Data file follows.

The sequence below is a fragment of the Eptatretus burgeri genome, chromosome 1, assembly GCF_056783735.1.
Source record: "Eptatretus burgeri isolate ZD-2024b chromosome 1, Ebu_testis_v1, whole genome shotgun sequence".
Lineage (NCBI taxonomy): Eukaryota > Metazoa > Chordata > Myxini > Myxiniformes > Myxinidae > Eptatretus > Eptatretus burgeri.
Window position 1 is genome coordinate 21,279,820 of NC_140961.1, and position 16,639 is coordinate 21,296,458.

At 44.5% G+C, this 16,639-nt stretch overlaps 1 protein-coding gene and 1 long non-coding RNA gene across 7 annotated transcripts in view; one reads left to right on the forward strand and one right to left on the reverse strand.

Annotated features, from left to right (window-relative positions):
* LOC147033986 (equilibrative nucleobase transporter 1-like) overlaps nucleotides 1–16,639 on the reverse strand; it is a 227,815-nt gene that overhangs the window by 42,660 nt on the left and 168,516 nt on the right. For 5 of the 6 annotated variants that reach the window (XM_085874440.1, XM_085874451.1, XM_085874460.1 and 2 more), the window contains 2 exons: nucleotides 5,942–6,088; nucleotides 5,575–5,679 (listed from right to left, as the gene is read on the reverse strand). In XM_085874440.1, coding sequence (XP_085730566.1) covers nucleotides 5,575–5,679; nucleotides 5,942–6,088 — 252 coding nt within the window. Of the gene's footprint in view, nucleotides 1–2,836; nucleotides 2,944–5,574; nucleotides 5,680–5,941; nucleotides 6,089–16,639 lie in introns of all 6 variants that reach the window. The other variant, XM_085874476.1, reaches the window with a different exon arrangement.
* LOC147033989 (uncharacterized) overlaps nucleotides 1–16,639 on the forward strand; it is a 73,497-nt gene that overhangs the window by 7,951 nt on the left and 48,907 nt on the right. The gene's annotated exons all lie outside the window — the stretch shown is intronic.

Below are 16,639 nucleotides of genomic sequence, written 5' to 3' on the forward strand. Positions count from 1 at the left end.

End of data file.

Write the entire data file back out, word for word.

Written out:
The sequence below is a fragment of the Eptatretus burgeri genome, chromosome 1, assembly GCF_056783735.1.
Source record: "Eptatretus burgeri isolate ZD-2024b chromosome 1, Ebu_testis_v1, whole genome shotgun sequence".
Lineage (NCBI taxonomy): Eukaryota > Metazoa > Chordata > Myxini > Myxiniformes > Myxinidae > Eptatretus > Eptatretus burgeri.
Window position 1 is genome coordinate 21,279,820 of NC_140961.1, and position 16,639 is coordinate 21,296,458.

At 44.5% G+C, this 16,639-nt stretch overlaps 1 protein-coding gene and 1 long non-coding RNA gene across 7 annotated transcripts in view; one reads left to right on the forward strand and one right to left on the reverse strand.

Annotated features, from left to right (window-relative positions):
* LOC147033986 (equilibrative nucleobase transporter 1-like) overlaps nucleotides 1–16,639 on the reverse strand; it is a 227,815-nt gene that overhangs the window by 42,660 nt on the left and 168,516 nt on the right. For 5 of the 6 annotated variants that reach the window (XM_085874440.1, XM_085874451.1, XM_085874460.1 and 2 more), the window contains 2 exons: nucleotides 5,942–6,088; nucleotides 5,575–5,679 (listed from right to left, as the gene is read on the reverse strand). In XM_085874440.1, coding sequence (XP_085730566.1) covers nucleotides 5,575–5,679; nucleotides 5,942–6,088 — 252 coding nt within the window. Of the gene's footprint in view, nucleotides 1–2,836; nucleotides 2,944–5,574; nucleotides 5,680–5,941; nucleotides 6,089–16,639 lie in introns of all 6 variants that reach the window. The other variant, XM_085874476.1, reaches the window with a different exon arrangement.
* LOC147033989 (uncharacterized) overlaps nucleotides 1–16,639 on the forward strand; it is a 73,497-nt gene that overhangs the window by 7,951 nt on the left and 48,907 nt on the right. The gene's annotated exons all lie outside the window — the stretch shown is intronic.

Below are 16,639 nucleotides of genomic sequence, written 5' to 3' on the forward strand. Positions count from 1 at the left end.